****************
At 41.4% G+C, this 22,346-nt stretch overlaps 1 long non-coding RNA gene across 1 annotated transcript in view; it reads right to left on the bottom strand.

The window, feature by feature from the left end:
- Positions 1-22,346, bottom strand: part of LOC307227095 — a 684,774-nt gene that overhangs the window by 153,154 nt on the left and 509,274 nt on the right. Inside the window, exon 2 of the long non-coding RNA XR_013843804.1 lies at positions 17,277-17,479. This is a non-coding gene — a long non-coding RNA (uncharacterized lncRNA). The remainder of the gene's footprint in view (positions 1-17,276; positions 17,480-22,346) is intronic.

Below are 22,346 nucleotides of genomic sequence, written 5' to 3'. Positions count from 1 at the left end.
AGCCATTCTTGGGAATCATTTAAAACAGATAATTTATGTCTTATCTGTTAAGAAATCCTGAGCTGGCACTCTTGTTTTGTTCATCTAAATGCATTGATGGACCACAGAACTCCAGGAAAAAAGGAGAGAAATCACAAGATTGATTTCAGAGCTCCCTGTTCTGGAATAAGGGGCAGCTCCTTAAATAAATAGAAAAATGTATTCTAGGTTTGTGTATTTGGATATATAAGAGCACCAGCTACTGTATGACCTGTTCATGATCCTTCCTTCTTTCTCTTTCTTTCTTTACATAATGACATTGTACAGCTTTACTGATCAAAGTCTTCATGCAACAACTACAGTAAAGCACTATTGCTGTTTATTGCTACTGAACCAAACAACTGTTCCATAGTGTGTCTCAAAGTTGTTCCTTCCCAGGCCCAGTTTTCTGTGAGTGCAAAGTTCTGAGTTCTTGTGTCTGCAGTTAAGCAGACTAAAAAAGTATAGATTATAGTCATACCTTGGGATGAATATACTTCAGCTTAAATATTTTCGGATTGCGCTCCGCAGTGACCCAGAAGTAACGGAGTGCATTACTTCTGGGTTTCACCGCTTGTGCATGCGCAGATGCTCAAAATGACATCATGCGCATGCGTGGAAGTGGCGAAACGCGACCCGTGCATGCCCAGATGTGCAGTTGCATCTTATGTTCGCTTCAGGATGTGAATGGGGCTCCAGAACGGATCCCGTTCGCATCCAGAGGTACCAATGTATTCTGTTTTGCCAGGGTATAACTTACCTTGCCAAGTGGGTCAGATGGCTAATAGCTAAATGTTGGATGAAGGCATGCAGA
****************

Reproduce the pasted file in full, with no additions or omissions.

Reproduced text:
At 41.4% G+C, this 22,346-nt stretch overlaps 1 long non-coding RNA gene across 1 annotated transcript in view; it reads right to left on the bottom strand.

The window, feature by feature from the left end:
- Positions 1-22,346, bottom strand: part of LOC307227095 — a 684,774-nt gene that overhangs the window by 153,154 nt on the left and 509,274 nt on the right. Inside the window, exon 2 of the long non-coding RNA XR_013843804.1 lies at positions 17,277-17,479. This is a non-coding gene — a long non-coding RNA (uncharacterized lncRNA). The remainder of the gene's footprint in view (positions 1-17,276; positions 17,480-22,346) is intronic.

Below are 22,346 nucleotides of genomic sequence, written 5' to 3'. Positions count from 1 at the left end.
AGCCATTCTTGGGAATCATTTAAAACAGATAATTTATGTCTTATCTGTTAAGAAATCCTGAGCTGGCACTCTTGTTTTGTTCATCTAAATGCATTGATGGACCACAGAACTCCAGGAAAAAAGGAGAGAAATCACAAGATTGATTTCAGAGCTCCCTGTTCTGGAATAAGGGGCAGCTCCTTAAATAAATAGAAAAATGTATTCTAGGTTTGTGTATTTGGATATATAAGAGCACCAGCTACTGTATGACCTGTTCATGATCCTTCCTTCTTTCTCTTTCTTTCTTTACATAATGACATTGTACAGCTTTACTGATCAAAGTCTTCATGCAACAACTACAGTAAAGCACTATTGCTGTTTATTGCTACTGAACCAAACAACTGTTCCATAGTGTGTCTCAAAGTTGTTCCTTCCCAGGCCCAGTTTTCTGTGAGTGCAAAGTTCTGAGTTCTTGTGTCTGCAGTTAAGCAGACTAAAAAAGTATAGATTATAGTCATACCTTGGGATGAATATACTTCAGCTTAAATATTTTCGGATTGCGCTCCGCAGTGACCCAGAAGTAACGGAGTGCATTACTTCTGGGTTTCACCGCTTGTGCATGCGCAGATGCTCAAAATGACATCATGCGCATGCGTGGAAGTGGCGAAACGCGACCCGTGCATGCCCAGATGTGCAGTTGCATCTTATGTTCGCTTCAGGATGTGAATGGGGCTCCAGAACGGATCCCGTTCGCATCCAGAGGTACCAATGTATTCTGTTTTGCCAGGGTATAACTTACCTTGCCAAGTGGGTCAGATGGCTAATAGCTAAATGTTGGATGAAGGCATGCAGA